In this thesis, the methods of aluminum electroplating in an ionic liquid for silicon solar cell front side metallization were studied. It focused on replacing the current silver screen printing with an alternative metallization technology using a low-cost Earth-abundant metal for mass production, due to the high cost and limited availability of silver. A conventional aluminum electroplating method was employed for silicon solar cells fabrication on both p-type and n-type substrates. The highest efficiency of 17.9% was achieved in the n-type solar cell with a rear junction, which is comparable to that of the same structure cell with screen printed silver electrodes from industrial production lines. It also showed better spiking resistant performance than the common structure p-type solar cell. Further efforts were put on the development of a novel light-induced plating of aluminum technique. The aluminum was deposited directly on a silicon substrate without the assistance of a conductive seed layer, thus simplified and reduced the process cost. The plated aluminum has good adhesion to the silicon surface with the resistivity as low as 4×10–6 -cm. A new demo tool was designed and set up for the light-induced plating experiment, aiming to utilize this technique in large-size solar cells fabrication and mass production. Besides the metallization methods, a comprehensive sensitivity analysis for the efficiency dispersion in the production of crystalline-Si solar cells was presented based on numerical simulations. Temperature variation in the diffusion furnace was the most significant cause of the efficiency dispersion. It was concluded that a narrow efficiency range of ±0.5% absolute is achievable if the emitter diffusion temperature is confined to a 13˚C window, while other cell parameters vary within their normal windows. Possible methods to minimize temperature variation in emitter diffusion were proposed.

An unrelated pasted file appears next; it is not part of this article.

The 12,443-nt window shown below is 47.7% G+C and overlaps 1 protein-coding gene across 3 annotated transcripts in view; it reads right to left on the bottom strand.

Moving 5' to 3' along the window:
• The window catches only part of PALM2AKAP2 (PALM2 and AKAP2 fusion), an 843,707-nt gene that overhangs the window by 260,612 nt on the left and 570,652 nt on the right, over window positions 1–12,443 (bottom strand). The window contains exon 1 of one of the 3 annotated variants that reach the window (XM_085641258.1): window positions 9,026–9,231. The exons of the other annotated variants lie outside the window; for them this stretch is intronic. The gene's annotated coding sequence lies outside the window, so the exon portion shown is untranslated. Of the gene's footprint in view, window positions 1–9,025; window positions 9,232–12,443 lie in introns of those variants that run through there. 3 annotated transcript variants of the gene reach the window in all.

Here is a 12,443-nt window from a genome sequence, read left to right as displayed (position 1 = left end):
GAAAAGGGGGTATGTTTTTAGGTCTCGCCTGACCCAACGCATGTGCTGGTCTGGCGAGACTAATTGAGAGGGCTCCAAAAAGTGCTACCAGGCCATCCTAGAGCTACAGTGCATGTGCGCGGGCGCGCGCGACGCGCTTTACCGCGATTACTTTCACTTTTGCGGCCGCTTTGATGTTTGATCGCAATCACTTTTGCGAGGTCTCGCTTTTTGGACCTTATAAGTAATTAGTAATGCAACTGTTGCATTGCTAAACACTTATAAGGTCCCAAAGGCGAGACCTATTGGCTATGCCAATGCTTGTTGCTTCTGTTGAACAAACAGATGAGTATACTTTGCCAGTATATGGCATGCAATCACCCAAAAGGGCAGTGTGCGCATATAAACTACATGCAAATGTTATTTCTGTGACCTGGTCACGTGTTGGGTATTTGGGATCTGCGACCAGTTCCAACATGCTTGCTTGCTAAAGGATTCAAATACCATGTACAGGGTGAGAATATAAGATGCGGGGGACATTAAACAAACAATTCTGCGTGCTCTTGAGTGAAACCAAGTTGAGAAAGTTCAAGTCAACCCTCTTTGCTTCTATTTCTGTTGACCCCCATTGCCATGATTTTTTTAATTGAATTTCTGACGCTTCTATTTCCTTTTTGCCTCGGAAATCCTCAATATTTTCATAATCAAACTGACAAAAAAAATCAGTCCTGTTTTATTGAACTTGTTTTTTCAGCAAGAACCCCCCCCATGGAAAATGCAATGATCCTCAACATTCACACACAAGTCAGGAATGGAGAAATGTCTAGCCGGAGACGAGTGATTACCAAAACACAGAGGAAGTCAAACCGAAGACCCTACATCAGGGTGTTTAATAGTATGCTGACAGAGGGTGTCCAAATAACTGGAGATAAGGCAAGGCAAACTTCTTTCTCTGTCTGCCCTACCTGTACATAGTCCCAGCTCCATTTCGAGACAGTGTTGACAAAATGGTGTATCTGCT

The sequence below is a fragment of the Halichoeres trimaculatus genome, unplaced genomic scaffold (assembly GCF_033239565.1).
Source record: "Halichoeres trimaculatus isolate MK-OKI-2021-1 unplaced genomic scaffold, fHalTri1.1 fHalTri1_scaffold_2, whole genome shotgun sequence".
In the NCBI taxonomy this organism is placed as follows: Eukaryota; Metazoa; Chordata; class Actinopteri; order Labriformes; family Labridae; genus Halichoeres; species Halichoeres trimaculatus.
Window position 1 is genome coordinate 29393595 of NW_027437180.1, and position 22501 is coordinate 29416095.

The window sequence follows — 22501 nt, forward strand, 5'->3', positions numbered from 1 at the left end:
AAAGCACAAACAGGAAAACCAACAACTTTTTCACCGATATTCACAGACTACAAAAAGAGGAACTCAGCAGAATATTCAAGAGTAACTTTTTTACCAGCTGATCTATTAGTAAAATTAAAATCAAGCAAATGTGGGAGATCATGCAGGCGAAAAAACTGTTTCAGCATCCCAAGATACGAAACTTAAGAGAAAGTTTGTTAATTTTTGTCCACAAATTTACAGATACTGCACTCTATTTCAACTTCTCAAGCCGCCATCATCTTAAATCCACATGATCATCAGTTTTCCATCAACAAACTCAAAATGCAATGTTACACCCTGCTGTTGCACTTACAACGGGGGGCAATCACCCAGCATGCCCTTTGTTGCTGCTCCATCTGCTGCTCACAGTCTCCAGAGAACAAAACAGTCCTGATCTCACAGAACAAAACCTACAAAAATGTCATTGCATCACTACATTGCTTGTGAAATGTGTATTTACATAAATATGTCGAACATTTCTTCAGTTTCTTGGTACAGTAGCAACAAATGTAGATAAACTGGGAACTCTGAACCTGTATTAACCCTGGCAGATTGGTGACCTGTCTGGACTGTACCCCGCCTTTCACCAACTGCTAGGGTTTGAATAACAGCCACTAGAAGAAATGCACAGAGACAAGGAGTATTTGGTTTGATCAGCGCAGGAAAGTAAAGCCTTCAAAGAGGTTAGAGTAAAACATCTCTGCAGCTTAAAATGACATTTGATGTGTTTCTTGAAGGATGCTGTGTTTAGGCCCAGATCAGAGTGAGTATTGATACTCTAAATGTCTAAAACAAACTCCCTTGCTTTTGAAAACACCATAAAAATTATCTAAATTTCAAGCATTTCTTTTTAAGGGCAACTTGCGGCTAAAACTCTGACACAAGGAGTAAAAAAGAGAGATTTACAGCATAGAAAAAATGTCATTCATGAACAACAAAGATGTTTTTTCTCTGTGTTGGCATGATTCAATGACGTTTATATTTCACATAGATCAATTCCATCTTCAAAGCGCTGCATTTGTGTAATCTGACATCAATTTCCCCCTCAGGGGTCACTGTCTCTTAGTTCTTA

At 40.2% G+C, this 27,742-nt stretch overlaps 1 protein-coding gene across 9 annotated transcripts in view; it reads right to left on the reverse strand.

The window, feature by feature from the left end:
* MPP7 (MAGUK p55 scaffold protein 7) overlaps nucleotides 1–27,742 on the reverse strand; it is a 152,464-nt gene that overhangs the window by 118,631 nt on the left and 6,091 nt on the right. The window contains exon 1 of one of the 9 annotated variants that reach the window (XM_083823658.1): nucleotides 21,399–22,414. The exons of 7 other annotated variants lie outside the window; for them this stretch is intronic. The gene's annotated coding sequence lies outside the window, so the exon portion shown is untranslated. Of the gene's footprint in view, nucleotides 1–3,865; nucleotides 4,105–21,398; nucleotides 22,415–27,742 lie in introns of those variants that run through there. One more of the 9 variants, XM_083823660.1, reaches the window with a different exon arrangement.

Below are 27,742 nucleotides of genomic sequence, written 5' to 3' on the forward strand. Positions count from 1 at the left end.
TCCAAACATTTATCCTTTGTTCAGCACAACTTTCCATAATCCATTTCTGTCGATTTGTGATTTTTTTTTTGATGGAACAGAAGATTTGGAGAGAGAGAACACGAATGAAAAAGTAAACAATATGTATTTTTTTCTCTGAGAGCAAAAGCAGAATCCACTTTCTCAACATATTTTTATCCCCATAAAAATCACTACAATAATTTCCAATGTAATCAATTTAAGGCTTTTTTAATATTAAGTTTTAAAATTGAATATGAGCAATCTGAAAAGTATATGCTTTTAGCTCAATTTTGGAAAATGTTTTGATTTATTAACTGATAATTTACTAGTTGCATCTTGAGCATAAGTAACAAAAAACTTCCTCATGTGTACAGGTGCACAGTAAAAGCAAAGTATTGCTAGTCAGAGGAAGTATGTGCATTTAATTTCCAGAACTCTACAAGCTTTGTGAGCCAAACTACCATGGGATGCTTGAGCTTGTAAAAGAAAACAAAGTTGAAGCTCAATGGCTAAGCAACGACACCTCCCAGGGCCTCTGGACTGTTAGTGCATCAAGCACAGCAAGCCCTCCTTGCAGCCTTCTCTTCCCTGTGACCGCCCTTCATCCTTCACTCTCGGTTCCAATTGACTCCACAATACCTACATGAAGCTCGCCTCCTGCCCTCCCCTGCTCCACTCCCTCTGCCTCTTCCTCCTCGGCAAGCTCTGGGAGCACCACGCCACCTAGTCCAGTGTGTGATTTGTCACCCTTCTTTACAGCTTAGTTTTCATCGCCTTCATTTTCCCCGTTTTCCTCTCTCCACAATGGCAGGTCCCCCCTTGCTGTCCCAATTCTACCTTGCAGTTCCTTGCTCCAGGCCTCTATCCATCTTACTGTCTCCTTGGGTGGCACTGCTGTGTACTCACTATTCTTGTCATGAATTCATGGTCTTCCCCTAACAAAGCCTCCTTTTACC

- Development of New Front Side Metallization Method of Aluminum Electroplating for Silicon Solar Cell
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